Detlefsen (2006) distinguishes the normative argument against atomism from what she calls “the logico-mathematical argument” against it. The normative argument says that “atoms, as freely acting beings, would produce disorder in nature, and yet we experience nature as orderly,” so atomism seems to be false.Footnote 28 But it is the logico-mathematical argument that will concern us for the coming paragraphs.Footnote 29 It is essentially the Cartesian argument against atomism. I quote here his familiar passage:

We also easily understand that it is not possible for any atoms, or parts of matter which are by their own nature indivisible, to exist. The reason is that if there were any such things, they would necessarily have to be extended, no matter how tiny they are imagined to be. We can, therefore, still conceive of each of them being divided into two or more smaller ones, and thus we know that they are divisible. (Principles of Philosophy, I.20, Miller and Miller translation)

Cavendish gestures at this argument at the beginning of section I.31 of OEP, titled “Of the Parts of Nature, and of Atoms.”Footnote 30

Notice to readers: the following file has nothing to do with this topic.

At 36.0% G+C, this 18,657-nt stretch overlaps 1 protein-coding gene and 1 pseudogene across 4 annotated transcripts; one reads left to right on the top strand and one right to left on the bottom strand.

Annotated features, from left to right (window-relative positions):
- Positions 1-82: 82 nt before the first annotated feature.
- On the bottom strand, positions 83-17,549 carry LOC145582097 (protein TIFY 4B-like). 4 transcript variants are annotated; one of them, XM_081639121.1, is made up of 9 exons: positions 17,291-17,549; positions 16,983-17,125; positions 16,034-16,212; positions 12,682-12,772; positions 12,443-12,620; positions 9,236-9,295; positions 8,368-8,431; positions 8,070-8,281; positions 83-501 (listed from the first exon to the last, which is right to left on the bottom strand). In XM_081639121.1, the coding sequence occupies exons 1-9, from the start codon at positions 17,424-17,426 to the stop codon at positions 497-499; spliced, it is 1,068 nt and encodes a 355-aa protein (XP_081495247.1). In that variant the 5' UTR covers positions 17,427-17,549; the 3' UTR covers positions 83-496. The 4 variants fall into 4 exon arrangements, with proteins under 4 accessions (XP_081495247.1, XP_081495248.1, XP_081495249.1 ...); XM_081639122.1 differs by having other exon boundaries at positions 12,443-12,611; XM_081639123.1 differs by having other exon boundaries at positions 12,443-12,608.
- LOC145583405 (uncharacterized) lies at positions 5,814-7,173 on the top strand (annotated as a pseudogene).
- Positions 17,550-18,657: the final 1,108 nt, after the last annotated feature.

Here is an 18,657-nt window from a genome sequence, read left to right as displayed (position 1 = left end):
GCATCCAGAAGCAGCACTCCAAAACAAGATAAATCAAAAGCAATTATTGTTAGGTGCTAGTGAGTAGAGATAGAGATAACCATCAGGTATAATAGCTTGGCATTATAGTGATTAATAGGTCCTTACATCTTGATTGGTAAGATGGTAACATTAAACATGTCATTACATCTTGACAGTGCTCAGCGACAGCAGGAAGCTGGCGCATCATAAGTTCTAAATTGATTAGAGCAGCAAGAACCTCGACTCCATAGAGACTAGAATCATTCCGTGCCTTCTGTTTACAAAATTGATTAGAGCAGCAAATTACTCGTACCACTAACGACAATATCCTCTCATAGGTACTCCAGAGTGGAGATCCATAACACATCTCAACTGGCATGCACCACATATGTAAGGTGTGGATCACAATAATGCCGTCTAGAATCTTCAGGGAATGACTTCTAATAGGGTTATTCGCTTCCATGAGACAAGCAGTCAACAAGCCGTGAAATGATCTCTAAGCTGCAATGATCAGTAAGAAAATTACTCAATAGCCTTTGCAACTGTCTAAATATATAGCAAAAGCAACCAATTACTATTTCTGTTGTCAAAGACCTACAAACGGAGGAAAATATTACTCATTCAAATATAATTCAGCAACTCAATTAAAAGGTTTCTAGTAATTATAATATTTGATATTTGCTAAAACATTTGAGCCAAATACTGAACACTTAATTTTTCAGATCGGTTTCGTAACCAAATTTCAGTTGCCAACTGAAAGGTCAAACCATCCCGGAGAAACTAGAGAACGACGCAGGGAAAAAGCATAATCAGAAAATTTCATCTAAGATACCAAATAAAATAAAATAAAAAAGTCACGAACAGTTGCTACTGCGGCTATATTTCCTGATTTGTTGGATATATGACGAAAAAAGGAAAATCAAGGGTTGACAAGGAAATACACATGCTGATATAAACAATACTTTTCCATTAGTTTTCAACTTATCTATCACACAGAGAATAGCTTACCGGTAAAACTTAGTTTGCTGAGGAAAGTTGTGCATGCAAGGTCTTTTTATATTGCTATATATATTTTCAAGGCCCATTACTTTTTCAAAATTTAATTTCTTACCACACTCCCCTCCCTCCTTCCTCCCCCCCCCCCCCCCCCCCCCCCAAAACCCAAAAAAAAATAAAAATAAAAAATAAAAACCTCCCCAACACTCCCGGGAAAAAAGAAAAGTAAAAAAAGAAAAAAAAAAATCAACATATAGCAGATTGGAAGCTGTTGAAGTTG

...there can be no atom, that is, an indivisible body in nature; because whatsoever has body, or is material, has quantity; and what has quantity, is divisible. (OEP, p. 125)

It is hard to deny that Cavendish is here dutifully reciting a version of the Cartesian argument against atomism.Footnote 31 Indeed, Detlefsen (2006) presents this passage as evidence for Cavendish’s “implicit mathematical belief in the infinite divisibility of matter” (204).

But the progression of OEP, I.31 makes little sense, if that is all Cavendish is doing. She continues:

But some may say, If a part be finite, it cannot be divisible into infinite. To which I answer, that there is no such thing as one finite single part in nature: for when I speak of the parts of nature, I do not understand, that those parts are like grains of corn or sand in one heap, all of one figure or magnitude, and separable from each other: but, I conceive nature to be an infinite body, bulk or magnitude, which by its own self-motion, is divided into infinite parts (OEP, pp. 125–126)